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Danish Pig Research Centre: Annual Report 2010: Environmental Regulations

by 5m Editor
22 September 2011, at 12:00am

The 2010 annual report from the Danish Pig Research Centre outlines the latest environmental regulations in Denmark.

Stricter Ammonia Regulation

The Danish government is currently implementing the political initiatives of Green Growth.

Beginning 1 January 2011, ammonia regulations were increased for vulnerable nature areas. Regulations for certain types of nature will by then be based on the total ammonia burden from livestock production as opposed to today when evaluations are based on the excess burden of ammonia resulting from planned extensions.

Natura 2000 nature

Ammonia regulations will be changed to a maximum total burden of 0.2-0.7kg N/ha, depending on the number of livestock farms in the proximity.

Large heaths and commons

Ammonia regulations will be changed to a maximum total burden of 1kg N/ha (areas located outside Natura 2000 areas).

§ 3 areas and forests

Ammonia regulations will be changed to a maximum excess burden of 1kg N/ha in nitrogen-sensitive nature types. Under current legislation, these types of nature areas are covered by a requirement for evaluation.

This will affect particularly livestock farms close to nitrogen-sensitive §3 nature and forests. When the quota of 1kg N/ha is used up, there will be no more possibilities for development of the production facility in question.

If a producer extends his production by, for instance, 500 livestock units/finishers, the distance to §3 nature and forests must as a minimum be:

  • 460 metres with general BAT requirement
  • 375 metres with acidification

Consequently, some producers will be forced to set up parallel livestock sites instead of one site. This may make inroads into the effect of the new Agricultural Act.

Legislative Requirements for Animal Welfare

In order to comply with legislative requirements for animal welfare, pig producers are now allowed to implement essential modifications to existing buildings without being required to apply for environmental approval.

As a main rule, the adaptation to legislative requirements for animal welfare must take place exclusively by replacing old equipment. Renovation of a pig house as such requires environmental approval.

2013: group-housed gestating sows

Examples of implementation of changes to a pig house to meet the requirements:

  • Removal of all equipment in the facility
  • Installation of pen partitions
  • Replacement of a small percentage of the slatted floor area with drained floor elements
  • 10 to 20 per cent reduction in the number of sow place units as a consequence of increased space requirements for group-housed gestating sows.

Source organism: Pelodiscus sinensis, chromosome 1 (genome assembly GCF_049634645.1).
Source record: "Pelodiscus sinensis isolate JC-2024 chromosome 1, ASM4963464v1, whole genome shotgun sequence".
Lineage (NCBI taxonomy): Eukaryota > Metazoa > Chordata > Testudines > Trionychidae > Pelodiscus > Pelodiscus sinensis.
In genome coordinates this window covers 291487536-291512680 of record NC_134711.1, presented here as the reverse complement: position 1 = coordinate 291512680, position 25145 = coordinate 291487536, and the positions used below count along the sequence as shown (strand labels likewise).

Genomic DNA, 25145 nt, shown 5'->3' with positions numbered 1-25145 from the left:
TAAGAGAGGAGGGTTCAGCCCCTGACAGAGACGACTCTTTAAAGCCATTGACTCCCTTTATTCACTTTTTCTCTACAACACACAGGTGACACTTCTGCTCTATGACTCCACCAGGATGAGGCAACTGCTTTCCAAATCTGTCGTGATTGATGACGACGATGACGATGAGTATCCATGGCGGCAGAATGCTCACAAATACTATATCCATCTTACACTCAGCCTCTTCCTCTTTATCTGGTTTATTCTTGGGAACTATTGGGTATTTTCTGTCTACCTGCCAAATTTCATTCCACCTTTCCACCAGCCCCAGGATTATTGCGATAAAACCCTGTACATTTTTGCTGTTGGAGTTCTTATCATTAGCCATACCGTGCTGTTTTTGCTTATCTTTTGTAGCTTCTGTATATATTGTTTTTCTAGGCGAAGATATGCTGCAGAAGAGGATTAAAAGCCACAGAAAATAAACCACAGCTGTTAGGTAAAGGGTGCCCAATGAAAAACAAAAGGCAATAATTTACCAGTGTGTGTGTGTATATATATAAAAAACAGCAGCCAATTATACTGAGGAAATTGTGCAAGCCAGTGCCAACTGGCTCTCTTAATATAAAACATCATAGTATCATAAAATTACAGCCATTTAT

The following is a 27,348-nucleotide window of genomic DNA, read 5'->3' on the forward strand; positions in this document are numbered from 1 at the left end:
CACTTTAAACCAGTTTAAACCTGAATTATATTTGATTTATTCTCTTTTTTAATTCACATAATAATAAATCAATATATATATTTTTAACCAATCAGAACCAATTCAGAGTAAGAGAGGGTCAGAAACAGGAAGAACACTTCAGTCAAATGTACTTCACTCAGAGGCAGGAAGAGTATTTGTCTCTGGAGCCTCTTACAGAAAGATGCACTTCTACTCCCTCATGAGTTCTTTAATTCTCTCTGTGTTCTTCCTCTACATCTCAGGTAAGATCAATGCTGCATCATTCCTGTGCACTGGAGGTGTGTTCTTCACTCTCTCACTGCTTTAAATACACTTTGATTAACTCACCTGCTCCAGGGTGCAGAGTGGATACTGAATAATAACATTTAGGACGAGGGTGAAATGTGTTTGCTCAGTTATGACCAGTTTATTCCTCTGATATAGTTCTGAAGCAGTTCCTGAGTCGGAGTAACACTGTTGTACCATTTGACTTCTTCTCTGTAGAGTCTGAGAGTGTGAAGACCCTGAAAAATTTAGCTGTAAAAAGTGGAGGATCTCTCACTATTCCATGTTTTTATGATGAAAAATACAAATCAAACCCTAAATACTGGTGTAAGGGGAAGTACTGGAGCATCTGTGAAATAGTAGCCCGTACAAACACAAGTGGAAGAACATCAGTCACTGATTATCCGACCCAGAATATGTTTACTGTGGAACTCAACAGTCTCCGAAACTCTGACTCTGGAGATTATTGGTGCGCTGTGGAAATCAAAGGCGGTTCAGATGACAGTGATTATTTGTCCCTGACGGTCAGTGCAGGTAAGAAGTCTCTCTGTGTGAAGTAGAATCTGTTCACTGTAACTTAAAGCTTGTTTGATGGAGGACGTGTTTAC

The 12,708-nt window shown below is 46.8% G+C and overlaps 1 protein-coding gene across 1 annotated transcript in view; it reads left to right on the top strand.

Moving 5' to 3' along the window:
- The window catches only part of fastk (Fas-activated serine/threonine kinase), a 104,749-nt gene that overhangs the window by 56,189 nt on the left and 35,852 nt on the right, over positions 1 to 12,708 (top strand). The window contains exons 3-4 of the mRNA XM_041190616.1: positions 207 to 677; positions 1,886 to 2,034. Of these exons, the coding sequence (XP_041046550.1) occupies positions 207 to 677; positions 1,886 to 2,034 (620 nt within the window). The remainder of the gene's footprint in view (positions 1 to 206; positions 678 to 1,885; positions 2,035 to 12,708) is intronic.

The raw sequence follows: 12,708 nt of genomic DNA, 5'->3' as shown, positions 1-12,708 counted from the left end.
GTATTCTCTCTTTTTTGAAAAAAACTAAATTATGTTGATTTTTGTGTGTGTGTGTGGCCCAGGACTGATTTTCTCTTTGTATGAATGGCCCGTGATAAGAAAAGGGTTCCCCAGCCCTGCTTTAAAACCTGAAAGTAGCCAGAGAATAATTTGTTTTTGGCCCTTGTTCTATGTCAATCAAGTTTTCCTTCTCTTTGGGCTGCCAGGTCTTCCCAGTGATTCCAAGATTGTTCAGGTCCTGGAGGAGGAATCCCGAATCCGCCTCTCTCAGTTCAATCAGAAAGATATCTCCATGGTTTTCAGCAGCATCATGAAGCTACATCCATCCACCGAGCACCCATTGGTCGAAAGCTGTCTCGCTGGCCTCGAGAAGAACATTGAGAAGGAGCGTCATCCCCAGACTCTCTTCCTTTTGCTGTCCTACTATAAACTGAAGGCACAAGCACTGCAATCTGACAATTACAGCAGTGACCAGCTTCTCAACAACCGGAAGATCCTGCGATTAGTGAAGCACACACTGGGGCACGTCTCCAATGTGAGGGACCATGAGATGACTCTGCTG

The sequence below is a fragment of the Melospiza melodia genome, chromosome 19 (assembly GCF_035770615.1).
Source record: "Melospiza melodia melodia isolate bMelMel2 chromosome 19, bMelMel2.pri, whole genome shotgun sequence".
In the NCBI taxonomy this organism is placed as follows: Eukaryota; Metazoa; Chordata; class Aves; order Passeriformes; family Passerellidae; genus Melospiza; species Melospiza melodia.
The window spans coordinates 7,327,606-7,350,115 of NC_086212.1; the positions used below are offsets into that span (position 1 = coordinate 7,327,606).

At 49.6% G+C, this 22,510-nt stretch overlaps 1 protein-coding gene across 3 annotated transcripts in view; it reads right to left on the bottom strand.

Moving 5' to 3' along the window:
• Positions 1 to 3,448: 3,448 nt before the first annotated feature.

A pig producer must not include existing buildings to compensate for reduced production capacity in the gestation facility.

2015: solid or drained floor

Before 1 July 2015, fully slatted floor in pig houses must be converted to solid or drained floor. There are several ways of doing this:

  • Placing mats or boards in part of the pen to form a solid lying area
  • Casting parts of the slatted floor in the pen
  • Replacing and laying concrete elements with solid or drained floor in parts of the slatted floor area of the pen.

These changes will generally not release approval requirements as they are environmental improvements with no adverse consequences for neighbours, landscape or environment.

Changes to Buildings

A series of schemes for reporting changes to production units is expected to be adapted in January 2011, whereby cases that have no environmental importance will no longer be included in the environmental approval procedure. Initially, the schemes are intended to concern manure storage facilities, silage locations and changes in certain types of animals if the number of livestock units is not increased.

It will furthermore be possible to make changes to buildings (including extensions of the pig houses) following animal welfare requirements. This is in particular interesting for sow producers as sows must be group-housed during gestation by 2013. The intention is that a pig producer can report made changes to his buildings within a certain framework without a new environmental approval being required. The environmental impact must remain unchanged, and the number of sows must therefore be reduced by five per cent as changes in housing systems increase ammonia losses.

BAT Standard Conditions

The new BAT standard conditions are so clear and precise that applicants beforehand are able to read and assess the BAT requirements they need to comply with when applying for environmental approvals. This will simplify review processes for environmental approvals of livestock farms, which is a very positive development.

There is now generally a good technical balance in the handling of the BAT concept.

Total BAT costs amount to DKK8-11 per produced pigs, distributed as follows:
Finishers: DKK5-8 per pig
Weaners: DKK1.30 per pig
Sows: DKK50 per sow/year

Further Reading

- Go to our previous article on this report by clicking here.

September 2011